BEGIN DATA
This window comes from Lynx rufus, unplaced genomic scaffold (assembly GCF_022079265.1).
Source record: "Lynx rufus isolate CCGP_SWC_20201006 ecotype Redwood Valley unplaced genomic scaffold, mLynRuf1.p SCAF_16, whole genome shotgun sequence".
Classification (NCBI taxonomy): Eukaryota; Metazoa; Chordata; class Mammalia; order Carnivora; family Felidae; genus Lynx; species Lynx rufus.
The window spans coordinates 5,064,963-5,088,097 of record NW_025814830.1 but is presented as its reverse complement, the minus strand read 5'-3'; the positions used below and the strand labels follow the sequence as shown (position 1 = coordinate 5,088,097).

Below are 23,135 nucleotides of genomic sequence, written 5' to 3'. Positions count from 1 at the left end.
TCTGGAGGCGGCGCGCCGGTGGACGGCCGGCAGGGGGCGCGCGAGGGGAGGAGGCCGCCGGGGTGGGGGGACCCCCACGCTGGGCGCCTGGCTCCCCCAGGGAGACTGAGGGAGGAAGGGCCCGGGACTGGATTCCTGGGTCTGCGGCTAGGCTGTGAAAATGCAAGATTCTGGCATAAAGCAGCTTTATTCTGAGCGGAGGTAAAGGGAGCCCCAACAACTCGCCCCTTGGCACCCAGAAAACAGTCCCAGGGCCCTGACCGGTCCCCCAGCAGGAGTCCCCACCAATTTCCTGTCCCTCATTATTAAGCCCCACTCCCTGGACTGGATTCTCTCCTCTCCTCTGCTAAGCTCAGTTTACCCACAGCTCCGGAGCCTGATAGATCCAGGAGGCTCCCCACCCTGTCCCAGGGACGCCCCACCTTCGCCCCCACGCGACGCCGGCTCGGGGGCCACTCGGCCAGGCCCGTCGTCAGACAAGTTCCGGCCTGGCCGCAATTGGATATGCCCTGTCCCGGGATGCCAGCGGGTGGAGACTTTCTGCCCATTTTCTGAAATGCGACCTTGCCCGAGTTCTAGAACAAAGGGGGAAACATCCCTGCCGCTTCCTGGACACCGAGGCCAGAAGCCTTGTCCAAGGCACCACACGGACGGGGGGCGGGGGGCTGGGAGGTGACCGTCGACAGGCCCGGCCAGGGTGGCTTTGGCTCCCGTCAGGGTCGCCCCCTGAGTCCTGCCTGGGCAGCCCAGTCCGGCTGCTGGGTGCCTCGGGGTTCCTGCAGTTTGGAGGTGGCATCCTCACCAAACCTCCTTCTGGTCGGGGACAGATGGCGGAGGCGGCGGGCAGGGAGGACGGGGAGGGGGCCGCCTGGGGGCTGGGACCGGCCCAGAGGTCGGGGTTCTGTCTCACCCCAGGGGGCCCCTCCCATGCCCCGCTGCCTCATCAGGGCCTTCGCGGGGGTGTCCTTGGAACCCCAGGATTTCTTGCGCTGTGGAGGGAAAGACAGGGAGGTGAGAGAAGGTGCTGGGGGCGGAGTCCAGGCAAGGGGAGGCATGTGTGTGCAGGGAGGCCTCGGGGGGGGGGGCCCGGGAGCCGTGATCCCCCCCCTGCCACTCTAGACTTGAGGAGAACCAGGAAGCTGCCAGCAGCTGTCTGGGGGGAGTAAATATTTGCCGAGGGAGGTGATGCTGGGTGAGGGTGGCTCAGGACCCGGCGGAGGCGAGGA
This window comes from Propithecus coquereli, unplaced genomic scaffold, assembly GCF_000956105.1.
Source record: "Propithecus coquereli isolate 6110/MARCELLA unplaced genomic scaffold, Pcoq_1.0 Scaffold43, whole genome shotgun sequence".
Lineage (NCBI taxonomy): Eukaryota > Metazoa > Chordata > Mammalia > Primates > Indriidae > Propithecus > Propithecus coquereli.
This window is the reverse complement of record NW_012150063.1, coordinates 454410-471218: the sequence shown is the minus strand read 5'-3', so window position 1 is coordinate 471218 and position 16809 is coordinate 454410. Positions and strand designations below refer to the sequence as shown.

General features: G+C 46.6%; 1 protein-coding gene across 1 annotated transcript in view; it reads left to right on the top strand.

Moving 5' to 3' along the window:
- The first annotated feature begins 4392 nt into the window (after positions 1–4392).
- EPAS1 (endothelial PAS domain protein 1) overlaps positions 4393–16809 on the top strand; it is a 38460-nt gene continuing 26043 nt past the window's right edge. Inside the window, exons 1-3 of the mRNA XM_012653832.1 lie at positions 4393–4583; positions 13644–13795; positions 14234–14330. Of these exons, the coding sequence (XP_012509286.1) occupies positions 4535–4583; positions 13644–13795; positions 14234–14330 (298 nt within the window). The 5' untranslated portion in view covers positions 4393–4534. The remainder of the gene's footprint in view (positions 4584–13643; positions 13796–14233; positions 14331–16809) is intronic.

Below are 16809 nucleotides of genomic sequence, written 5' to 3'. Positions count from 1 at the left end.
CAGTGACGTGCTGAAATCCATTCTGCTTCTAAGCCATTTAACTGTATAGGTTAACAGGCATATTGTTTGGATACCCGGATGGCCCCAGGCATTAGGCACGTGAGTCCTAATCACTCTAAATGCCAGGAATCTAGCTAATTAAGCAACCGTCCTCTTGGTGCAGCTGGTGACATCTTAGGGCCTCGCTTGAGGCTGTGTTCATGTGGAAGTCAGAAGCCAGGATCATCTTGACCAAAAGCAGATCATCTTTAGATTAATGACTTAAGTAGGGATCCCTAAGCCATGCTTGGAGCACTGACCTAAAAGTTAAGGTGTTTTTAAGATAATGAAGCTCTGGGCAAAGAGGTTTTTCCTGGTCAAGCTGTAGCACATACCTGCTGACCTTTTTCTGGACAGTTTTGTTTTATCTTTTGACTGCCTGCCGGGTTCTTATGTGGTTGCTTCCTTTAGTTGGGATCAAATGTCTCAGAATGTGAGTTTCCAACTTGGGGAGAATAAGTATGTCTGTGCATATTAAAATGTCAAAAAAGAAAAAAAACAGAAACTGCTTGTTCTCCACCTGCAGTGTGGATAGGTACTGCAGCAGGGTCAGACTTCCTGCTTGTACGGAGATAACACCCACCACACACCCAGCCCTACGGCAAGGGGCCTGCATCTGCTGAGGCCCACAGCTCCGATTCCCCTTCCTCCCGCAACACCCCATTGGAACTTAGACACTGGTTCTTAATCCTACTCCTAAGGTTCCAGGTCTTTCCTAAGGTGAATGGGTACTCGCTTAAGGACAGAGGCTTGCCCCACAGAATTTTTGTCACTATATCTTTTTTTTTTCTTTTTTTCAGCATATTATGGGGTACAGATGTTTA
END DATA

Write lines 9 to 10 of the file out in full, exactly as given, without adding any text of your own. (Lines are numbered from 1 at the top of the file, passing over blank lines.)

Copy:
Lineage (NCBI taxonomy): Eukaryota > Metazoa > Chordata > Mammalia > Primates > Indriidae > Propithecus > Propithecus coquereli.
This window is the reverse complement of record NW_012150063.1, coordinates 454410-471218: the sequence shown is the minus strand read 5'-3', so window position 1 is coordinate 471218 and position 16809 is coordinate 454410. Positions and strand designations below refer to the sequence as shown.